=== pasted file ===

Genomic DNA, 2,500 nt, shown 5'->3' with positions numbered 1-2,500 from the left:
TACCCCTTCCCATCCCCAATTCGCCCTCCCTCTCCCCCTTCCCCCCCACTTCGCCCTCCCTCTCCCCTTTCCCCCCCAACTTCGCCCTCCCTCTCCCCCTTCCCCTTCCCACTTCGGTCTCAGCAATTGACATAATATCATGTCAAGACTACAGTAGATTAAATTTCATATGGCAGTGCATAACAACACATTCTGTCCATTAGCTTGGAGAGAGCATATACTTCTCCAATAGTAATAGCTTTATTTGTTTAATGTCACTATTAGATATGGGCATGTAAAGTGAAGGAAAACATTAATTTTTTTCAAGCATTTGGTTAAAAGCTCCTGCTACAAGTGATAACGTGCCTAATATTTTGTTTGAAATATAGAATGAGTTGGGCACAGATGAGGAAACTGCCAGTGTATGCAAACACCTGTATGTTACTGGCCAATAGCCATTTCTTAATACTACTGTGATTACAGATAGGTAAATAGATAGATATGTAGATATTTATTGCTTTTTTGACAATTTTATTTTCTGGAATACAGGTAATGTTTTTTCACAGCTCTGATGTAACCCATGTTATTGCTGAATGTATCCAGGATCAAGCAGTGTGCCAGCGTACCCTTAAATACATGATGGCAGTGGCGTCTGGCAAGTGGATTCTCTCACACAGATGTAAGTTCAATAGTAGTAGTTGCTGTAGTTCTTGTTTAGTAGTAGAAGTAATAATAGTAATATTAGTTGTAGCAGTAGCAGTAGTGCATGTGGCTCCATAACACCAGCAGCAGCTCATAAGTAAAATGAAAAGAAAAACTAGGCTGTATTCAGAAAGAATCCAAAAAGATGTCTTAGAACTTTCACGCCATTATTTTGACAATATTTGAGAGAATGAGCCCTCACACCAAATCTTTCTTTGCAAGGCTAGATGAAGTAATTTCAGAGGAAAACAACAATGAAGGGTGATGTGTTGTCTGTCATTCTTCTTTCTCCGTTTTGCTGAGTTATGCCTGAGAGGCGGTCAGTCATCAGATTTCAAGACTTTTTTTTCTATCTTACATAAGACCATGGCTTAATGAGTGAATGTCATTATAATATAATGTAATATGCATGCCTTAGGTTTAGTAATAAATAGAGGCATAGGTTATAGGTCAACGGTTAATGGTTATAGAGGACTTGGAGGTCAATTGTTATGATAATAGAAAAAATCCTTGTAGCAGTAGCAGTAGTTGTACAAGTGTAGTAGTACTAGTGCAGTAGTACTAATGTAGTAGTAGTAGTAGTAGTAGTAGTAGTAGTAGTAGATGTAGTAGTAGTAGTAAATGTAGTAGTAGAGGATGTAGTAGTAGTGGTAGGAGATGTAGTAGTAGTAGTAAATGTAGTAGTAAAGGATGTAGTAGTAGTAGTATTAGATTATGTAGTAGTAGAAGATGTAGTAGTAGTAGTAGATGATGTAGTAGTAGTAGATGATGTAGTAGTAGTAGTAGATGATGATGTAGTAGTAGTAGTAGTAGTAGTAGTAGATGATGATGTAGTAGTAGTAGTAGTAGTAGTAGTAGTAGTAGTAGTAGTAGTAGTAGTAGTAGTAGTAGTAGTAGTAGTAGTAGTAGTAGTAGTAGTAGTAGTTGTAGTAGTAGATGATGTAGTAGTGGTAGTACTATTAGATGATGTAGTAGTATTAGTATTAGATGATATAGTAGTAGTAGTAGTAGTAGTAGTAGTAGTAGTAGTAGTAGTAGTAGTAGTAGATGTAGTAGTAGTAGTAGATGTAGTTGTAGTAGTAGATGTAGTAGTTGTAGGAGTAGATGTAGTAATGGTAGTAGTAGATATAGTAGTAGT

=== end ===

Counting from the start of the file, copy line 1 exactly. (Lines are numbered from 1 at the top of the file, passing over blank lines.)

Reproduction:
Genomic DNA, 2,500 nt, shown 5'->3' with positions numbered 1-2,500 from the left: